RICHMOND, Va. – If one were to listen to the Colonials at post-game news conferences, it would appear the team has run out of goals. With Bob Tallent – the last GW head coach to defeat Richmond on the road – on hand, the Colonials completed the season sweep of the Spiders with a 64-51 victory Saturday evening. A win at the Robins Center, head coach Karl Hobbs said after last Wednesday’s victory over the University of Massachusetts, was the last goal set out by his cadre of seniors they had yet to accomplish.
In what is becoming an after-game ritual, Hobbs once again cleverly deflected questions aimed at making clear what his new goals are for what is quickly becoming the best Colonials team in history.
“Now we’re trying, like I’ve said all along, to defend our Atlantic 10 championship,” Hobbs said. “Hopefully, we’ll get our name called on Selection Sunday and they’ll put us in there somewhere, because if you listen to all the stuff I’m listening to, I’m hoping we get in.”
This isn’t last year, coach. Winning the A-10 Tournament and earning an NCAA tournament berth are not enough. With a squad dominated by juniors and seniors, a team which boasts three All-Atlantic 10 and National Association of Basketball Coaches all-District team selections and one of the nation’s top sixth-men, the bar must be raised higher.
Although generally heeding his coach’s line, junior point guard Carl Elliott seemed to indicate that the players have slightly higher expectations.
“(We want to) go as far as we can in the tournament,” he said. “That is basically our goal: to keep winning now and hopefully that will come through (later).”
If Elliott’s comments are any indication, my guess is that Hobbs’ expectations of this year’s team are much higher than he intimates. Even as early as A-10 Media Day, Colonials players spoke in code about the lofty expectations Hobbs wrote on the locker room board at the beginning of the season. Instead of continuing to downplay how remarkable this team has performed this year, Hobbs should publicly embrace what is going on in Foggy Bottom, because teams like this are once-in-a-lifetime events for schools such as GW.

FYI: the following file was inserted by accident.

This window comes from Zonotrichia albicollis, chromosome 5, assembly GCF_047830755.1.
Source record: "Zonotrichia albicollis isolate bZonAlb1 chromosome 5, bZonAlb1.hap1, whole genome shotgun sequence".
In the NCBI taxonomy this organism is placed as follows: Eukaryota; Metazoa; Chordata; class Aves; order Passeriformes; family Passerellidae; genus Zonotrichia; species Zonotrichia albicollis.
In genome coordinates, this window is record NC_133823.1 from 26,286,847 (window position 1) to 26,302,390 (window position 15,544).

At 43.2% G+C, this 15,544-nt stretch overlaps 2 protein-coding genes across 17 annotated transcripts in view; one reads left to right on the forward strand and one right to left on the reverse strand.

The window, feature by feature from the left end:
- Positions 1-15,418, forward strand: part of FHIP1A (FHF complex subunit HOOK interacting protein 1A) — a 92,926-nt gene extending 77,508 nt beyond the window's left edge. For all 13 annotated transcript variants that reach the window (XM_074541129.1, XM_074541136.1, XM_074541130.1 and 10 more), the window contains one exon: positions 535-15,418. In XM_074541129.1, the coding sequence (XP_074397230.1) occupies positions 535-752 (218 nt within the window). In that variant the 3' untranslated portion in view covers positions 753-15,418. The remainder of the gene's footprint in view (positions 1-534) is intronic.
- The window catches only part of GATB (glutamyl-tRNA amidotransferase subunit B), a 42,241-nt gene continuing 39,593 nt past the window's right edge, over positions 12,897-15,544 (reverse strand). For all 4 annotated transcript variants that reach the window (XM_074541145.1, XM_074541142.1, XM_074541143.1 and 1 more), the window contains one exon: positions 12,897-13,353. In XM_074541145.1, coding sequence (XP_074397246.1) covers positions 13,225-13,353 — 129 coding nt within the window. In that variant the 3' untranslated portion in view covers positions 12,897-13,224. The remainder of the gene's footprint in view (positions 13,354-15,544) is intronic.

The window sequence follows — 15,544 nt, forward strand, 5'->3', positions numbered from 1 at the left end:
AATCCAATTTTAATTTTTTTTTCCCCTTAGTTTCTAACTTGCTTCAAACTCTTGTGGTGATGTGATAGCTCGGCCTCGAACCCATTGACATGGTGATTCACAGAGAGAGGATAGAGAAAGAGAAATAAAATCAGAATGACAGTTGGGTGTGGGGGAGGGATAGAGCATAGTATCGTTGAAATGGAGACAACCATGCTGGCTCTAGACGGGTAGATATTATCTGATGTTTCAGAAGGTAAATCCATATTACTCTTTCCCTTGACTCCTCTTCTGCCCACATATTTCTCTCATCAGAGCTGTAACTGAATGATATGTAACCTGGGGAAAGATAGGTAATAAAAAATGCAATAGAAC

The Colonials have easily eclipsed the school’s best start in history. They own the nation’s longest winning streak at 14 games – tying the 1935-6 squad for the longest in GW history. They are ranked sixth in the country, the team’s best ranking since the 1950s. They are one of very few teams in the country boasting five double-digit scorers. They have a good chance of going undefeated in A-10 play. While Hobbs correctly states that his program’s goals should be to consistently win in the A-10 and reach the NCAA tournament, this year’s team should be aiming to meet or eclipse Mike Jarvis’ Sweet 16 run of 1993.
Although deflecting the spotlight off a team that struggled under the heat last season is admirable, one has to think that the manner in which Hobbs does so offers fuel to a skeptical media that often appears to go out of its way to denigrate what GW has done this season. First it was “we’re struggling to be an NIT team” after a disastrous exhibition against Augusta State. Then it was that the team was merely “overachieving” after nearly every win. This team is too good for such catch phrases.
Perhaps Hobbs prefers to let GW surrogates hype his program and team while he keeps the team’s eye focused on the ultimate prize. Coach Tallent, whose tenure at GW saw its ups and downs, correctly understands how good this team is after observing a game in which GW shot more than 50 percent from the field and dominated a game played at a slow and deliberate pace.
“When they play like they want to play and as well as they can,” he said, “not many people can beat them.”
And come tournament time, opposing teams and skeptical pundits will finally see it for themselves.